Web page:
OpenFiction [Blog]

How it all began (the personal edition)

Posted in intellectual property, MIT OpenCourseWare, OpenCourseWare, Personal by scarsonmsm on June 25, 2011

At the recent OCWC conference in Boston, I had the pleasure of introducing the keynote, Tim O’Reilly of O’Reilly Media. During the introduction (in addition to inflating my educational resume) I mentioned that I wouldn’t have ended up at MIT OpenCourseWare if not for an O’Reilly book.

I shared how in the year 2000, I decided either this whole Internet thing was going to pass me by or I was going to have to do something about it, so I picked up an O’Reilly HTML book, and like millions of others at the time, taught myself to code web pages. This led to my creating a distance learning course, which led to much frustration over my school’s intellectual property policy, which led to an appreciation of MIT’s approach, and ultimately to a job at OCW.

After the conference, I had a thank you gift to mail to Tim, and just before sending it I discovered the old dog-eared and coffee stained HTML book on the back of a shelf in my office. I included it with return postage, and Tim was kind enough to sign it and return it:

HTML book with Tim O'Reilly's signature on the cover

How it all began

Those of you who know me

Posted in Personal by scarsonmsm on May 17, 2011

know my son Daniel is a cancer survivor, and we do what we can to support the clinic that treated him. This year, Daniel and his sister are taking part in a kids bike ride to support the Dana Farber center and the Jimmy Fund Clinic. Here are their handcrafted fundraising messages:


Hi, it’s me, Olivia.

I am doing the PMC Kids Bike Ride that benefits the Jimmy Fund and Dana Farber. I’m doing this because raising money for cancer is special to me because my brother had cancer. Daniel had very good care at the Jimmy Fund and luckily, there was a cure for his type of cancer. For some children (and adults) there are no cures for their types of cancer and giving money to cancer research lets the doctors buy what they need to look for cures and equipment to take care of people who have cancer. I’m trying to raise $100 for cancer research and I need a little help from you. Please support my PMC Bike Ride to help children with cancer leave the Jimmy Fund and play with their siblings again. Thank you! I love you all.


Hi! It’s me, Daniel.

I’m riding in the PMC Kids Ride to raise money for the Jimmy Fund.

I’m doing this because it’s nice and I survived cancer!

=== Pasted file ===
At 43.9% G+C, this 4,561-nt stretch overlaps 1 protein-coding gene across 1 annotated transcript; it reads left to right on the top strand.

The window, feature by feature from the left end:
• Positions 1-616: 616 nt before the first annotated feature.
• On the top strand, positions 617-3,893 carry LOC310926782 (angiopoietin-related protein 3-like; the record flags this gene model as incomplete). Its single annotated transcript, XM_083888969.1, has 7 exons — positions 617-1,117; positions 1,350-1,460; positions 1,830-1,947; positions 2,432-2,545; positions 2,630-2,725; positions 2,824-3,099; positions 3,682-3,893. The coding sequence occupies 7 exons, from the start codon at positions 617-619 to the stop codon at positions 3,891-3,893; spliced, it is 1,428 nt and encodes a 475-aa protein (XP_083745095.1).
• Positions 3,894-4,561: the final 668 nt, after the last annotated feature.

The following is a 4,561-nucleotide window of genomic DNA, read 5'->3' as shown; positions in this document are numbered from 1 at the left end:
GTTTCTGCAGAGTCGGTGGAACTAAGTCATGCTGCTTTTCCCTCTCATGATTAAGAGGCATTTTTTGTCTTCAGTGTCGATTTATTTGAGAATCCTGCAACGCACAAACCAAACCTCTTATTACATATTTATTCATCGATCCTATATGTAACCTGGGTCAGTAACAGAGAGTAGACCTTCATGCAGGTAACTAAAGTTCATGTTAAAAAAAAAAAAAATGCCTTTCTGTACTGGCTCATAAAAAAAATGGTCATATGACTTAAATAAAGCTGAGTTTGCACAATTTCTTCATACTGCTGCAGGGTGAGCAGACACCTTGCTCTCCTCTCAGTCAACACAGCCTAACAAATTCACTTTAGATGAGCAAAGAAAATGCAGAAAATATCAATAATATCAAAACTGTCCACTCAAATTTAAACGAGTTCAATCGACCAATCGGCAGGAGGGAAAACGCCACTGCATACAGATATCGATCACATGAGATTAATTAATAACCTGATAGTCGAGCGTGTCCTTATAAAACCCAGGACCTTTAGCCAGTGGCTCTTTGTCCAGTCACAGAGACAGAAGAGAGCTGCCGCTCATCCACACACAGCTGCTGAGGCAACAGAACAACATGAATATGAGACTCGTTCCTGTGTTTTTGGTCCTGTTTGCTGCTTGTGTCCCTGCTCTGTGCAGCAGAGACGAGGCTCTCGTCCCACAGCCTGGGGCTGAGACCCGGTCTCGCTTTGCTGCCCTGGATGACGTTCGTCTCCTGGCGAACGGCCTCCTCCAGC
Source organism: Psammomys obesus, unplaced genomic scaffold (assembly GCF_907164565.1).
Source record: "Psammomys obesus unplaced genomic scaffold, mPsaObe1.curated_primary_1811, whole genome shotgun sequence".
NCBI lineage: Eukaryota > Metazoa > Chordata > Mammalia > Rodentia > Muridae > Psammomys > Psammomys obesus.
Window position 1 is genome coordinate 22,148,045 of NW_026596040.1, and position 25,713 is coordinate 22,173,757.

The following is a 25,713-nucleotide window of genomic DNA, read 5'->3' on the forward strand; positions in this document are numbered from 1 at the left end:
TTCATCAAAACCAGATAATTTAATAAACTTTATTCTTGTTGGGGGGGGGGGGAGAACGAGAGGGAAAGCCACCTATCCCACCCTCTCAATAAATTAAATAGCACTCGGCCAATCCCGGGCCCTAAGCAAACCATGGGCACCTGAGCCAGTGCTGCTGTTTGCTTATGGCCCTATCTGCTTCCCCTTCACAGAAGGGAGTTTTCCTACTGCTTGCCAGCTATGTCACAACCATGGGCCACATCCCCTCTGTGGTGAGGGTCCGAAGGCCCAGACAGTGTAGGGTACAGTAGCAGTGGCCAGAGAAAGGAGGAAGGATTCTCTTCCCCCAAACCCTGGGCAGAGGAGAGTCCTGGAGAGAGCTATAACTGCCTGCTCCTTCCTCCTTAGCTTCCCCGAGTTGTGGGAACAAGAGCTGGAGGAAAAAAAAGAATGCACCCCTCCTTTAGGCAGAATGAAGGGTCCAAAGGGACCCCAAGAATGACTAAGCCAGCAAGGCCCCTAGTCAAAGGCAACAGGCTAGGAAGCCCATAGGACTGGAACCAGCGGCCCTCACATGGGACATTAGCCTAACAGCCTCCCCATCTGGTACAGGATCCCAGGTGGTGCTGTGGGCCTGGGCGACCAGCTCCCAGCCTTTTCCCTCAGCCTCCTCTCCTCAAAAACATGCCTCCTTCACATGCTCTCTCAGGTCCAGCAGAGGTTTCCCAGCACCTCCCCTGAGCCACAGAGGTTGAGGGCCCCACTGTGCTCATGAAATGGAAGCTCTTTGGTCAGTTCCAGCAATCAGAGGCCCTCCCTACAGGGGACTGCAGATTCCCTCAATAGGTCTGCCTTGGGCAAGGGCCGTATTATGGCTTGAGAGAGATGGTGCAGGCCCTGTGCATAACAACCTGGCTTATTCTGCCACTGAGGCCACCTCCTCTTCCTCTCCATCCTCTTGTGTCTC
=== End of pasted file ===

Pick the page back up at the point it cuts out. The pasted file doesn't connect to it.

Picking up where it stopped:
I survived cancer because there was a cure.

People raised enough money to the doctors for them to find a cure for my Wilms Tumor type of cancer.

Please make a donation to my PMC Kids Ride!

I want you to do this for the children who have cancer and aren’t cured yet.

Kids not as lucky as me.

Please visit my profile at to sponsor me.

Thank you!!

I love you.



Of course

Posted in Personal by scarsonmsm on March 4, 2011

After being assured by AT&T this morning that I didn’t qualify for a free Microcell and there was no power on earth that would be able to change it, and after being quoted the costs for canceling my account—so I know the service rep was looking at the account—what do I come home to? Of course:

AT&T letter with offer for free Microcell

For the record, today’s was the second call about getting a Microcell.

Another deeply unsatisfied AT&T customer–or, “Why I’ll be switching to Verizon, even though I hate them too.”

Posted in Personal by scarsonmsm on March 4, 2011

I think AT&T sits around thinking up new ways to piss off their customers. Since moving to Sharon from Norwood last summer (all of ten miles), I’ve been delivered into AT&T hell. I am apparently part of the 3% of America they don’t cover at my new location (I get one bar at the house, if I am near the window). I can kinda forgive a little b/c Sharon is tough on allowing cell towers.

I switched train lines as well, and have come to discover that fully half of the line from Sharon to Boston (the main track from Providence to Boston that the high-speed Acelas run on) has no AT&T coverage, although the computer trains are emblazoned with bright orange messaging advertising the Wi-Fi that AT&T provides on Boston commuter rail. I have to say the Wi-Fi is the only truth-in-advertising I have seen out of AT&T, because it never works. A perfect sample of AT&T service.

Coupled with that, the AT&T service in Kendall Square and on the MIT campus—the place to have your technology work if anywhere—is marginally adequate. I can’t have a cell conversation in my office (admittedly a large cement structure, but I am right on a window) and it takes minutes for the phone to acquire a signal when I leave the building.

Despite all of the above, I’d decided that I should get a Microcell for the house, and started looking into it. I came to discover that AT&T had begun offering free Microcells to selected customers to keep them on board, so I called “customer service” to ask about getting a free Microcell for my house.